1. I don’t want to get on a soapbox, but …

The very notion that Gus Malzahn is staring at a make or break season at Auburn is utterly laughable.

This isn’t about wins and losses, it’s dollars and sense.

Or as one industry source told me last week, “Auburn has done a lot of questionable things in the past. Doing that would top them all.”

That is firing Malzahn after this season.

That is paying Malzahn an unthinkable $26.6 million buyout to make it happen.

It’s not that Malzahn hasn’t given Auburn reason to pause in its evaluation of the program. Since that inaugural, magical first team in 2013 came within a few plays of winning it all, Malzahn’s teams have underachieved for half a decade.
Since then, the Tigers are:

  • 11-17 vs. ranked teams.
  • 4-12 vs. rivals Alabama, Georgia and LSU.
  • 21-19 in SEC games.
  • 26-24 vs. Power 5 teams.

In any other Auburn time and any other Auburn place, it’s fait accompli. But this isn’t just any Auburn time – and these aren’t your typical Auburn actors (see: Bobby Lowder and his merry men).

This is about a former president (Steven Leath) in over his head and the best damn sports agent (Jimmy Sexton) in the business. Auburn took care of the former this summer; the latter isn’t going anywhere anytime soon.

Leath, who might go down as one of the worst presidents in SEC athletics history, was fired in June after 2 years of random and – here’s the key – reckless athletics leadership.

Leath was the man who decided after the joy of beating Alabama in 2017 and reaching the SEC Championship Game for the first time since 2013, it was time to saddle up with Malzhan for the foreseeable future.

After all, the Arkansas job was open and the Hogs were calling Gus to come home, and the next thing you know, Leath is sitting across a negotiating table from Michael flipping Jordan. Who do you think wins there?

Sexton had a big, fat fish on the line, and did what he does best: got a king deal for a client who had leverage.

Here’s the genius of the $49 million contract extension Sexton bartered: if at any time Auburn decides to fire Malzahn, it owes him 75 percent of the remaining value of the entire deal.

Imagine Sexton vs. Leath at the negotiating table. A hideous bout you can’t turn away from. From that moment in time, Auburn had this hanging around the neck of its athletic department:

  • $26.625 to fire Malzahn after the 2019 season.
  • $21.45 million after 2020 season.
  • $16.2 million after 2021 season.
  • $10.87 after 2022 season.
  • $5.475 after 2023 season.

The largest buyout in college football history is the $18 million Notre Dame paid to fire Charlie Weis after the 2009 season. The next highest is believed to be the $12.275 million UCLA paid Jim Mora after the 2017 season.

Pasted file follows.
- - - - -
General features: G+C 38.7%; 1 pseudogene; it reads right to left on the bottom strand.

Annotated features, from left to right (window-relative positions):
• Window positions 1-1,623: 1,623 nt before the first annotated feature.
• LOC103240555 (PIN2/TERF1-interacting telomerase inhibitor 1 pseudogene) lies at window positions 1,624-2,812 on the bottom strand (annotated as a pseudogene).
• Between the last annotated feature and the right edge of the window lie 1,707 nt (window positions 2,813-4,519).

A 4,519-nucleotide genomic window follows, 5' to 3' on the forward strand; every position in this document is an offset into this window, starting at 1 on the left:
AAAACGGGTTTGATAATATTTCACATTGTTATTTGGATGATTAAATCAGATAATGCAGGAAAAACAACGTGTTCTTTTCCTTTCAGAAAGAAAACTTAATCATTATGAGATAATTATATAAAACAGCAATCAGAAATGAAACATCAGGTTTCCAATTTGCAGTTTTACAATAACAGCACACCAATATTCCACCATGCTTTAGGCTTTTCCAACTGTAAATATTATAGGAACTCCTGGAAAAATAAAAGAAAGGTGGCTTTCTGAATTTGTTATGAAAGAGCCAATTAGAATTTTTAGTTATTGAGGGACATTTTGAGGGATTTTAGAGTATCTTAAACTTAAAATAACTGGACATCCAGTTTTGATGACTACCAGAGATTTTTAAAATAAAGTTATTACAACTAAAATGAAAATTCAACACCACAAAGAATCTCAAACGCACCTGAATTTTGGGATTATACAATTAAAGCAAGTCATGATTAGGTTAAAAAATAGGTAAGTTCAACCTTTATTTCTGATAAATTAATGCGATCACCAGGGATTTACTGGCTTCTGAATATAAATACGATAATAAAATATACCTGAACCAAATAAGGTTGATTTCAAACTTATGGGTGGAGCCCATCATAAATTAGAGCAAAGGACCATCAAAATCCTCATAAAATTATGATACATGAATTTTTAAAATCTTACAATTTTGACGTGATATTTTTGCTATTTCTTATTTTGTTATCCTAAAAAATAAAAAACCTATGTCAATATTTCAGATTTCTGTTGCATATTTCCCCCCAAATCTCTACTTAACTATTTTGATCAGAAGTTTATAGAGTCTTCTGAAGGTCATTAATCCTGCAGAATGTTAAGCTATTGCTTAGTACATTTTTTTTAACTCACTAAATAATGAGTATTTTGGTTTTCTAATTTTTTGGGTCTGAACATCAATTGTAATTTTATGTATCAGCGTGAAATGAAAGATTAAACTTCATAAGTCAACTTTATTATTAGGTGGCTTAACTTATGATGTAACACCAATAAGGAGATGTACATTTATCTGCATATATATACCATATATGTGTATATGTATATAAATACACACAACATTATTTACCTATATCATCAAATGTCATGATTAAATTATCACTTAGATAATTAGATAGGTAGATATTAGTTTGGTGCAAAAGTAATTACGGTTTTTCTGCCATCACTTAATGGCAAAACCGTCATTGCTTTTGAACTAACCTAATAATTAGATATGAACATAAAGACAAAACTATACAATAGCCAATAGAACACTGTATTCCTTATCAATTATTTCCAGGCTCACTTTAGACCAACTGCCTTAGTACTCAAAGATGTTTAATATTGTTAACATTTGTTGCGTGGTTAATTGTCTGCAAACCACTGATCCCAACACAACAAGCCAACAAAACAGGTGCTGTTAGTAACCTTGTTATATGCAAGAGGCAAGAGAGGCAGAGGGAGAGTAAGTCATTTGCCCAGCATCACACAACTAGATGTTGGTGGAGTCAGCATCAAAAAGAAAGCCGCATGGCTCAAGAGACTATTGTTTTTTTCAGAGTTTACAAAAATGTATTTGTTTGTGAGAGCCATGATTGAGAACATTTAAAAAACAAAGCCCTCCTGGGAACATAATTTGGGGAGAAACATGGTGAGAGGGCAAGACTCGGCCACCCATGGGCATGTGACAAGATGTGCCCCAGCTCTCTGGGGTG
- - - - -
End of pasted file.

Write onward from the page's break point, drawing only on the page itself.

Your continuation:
Firing Malzahn after this season would move Auburn into an unimaginable stratosphere of poor decisions. To say nothing of coming up with the $26.6 million to make it happen.

2. A repeat performance

The records and the trends of late are bad enough for Malzahn at Auburn. As damaging: the lack of player development in the passing game.

At the top of the list: The staff’s development of former 4-star quarterback recruit Jarrett Stidham. Instead of changing his offense to fit Stidham and his pro-style, pocket passing skills, Malzahn and his staff forced Stidham into the run-oriented, spread offense Malzahn has used (successfully at times) throughout his career. The Tigers never reached their potential under Stidham.

Now, Round 2 arrives in 2019 with another elite recruit. This time it’s 5-star Bo Nix, a pro-style passer who won the starting job in fall camp and will begin this season (Saturday against Oregon) in the same offense Malzahn has used his entire coaching career.

The son of former Auburn star quarterback Patrick Nix, Bo Nix is a thrower. He has speed and can run, but he’s not a quarterback standing in the shotgun, using multiple play-fakes on a single play, before looking up at the defense to read and react before throwing.

Malzahn said in July Auburn will mold the offense around whichever quarterback (including Joey Gatewood) won the starting job, to put him in the best position to be successful.

That sounds like a solid plan, until you remember Malzahn said the same thing about Stidham – and he was miscast in Malzahn’s run-oriented offense for 2 years.

3. Keeping Gus, The Epilogue

Not long after Leath was fired in June, Auburn announced that former Auburn president Jay Gogue would serve as the interim president until a permanent replacement is hired.
Gogue was at Auburn from 2007-2017, and yes, Gogue spearheaded 3 of the more controversial football moves in the school’s history:

1. Firing Tommy Tuberville (Tubs officially “resigned”) after the 2008 season, despite his – are you ready for this? – 7-3 record vs. Alabama (1-1 vs. Nick Saban).

2. Hiring Gene Chizik from Iowa State — widely criticized as a reach until Chizik won the national title in Year 2, which led to …

3. Firing Gene Chizik 2 years after winning a national title, which led to … hiring Malzahn.

You don’t really think the guy who hired Malzahn, who gushed about that 2013 season and making the tough move on Chizik for the betterment of the program, is going to be the guy who fires Malzahn, do you?

Of course not.

Wait, this is Auburn. Anything is possible.

4. The truth on hitting

Got a text from an SEC coach during the Florida-Miami game Saturday night, and it summed up the shoddy play on the field.

“I’m scared to death of what’s going to happen next week. We’ve brought it upon ourselves.”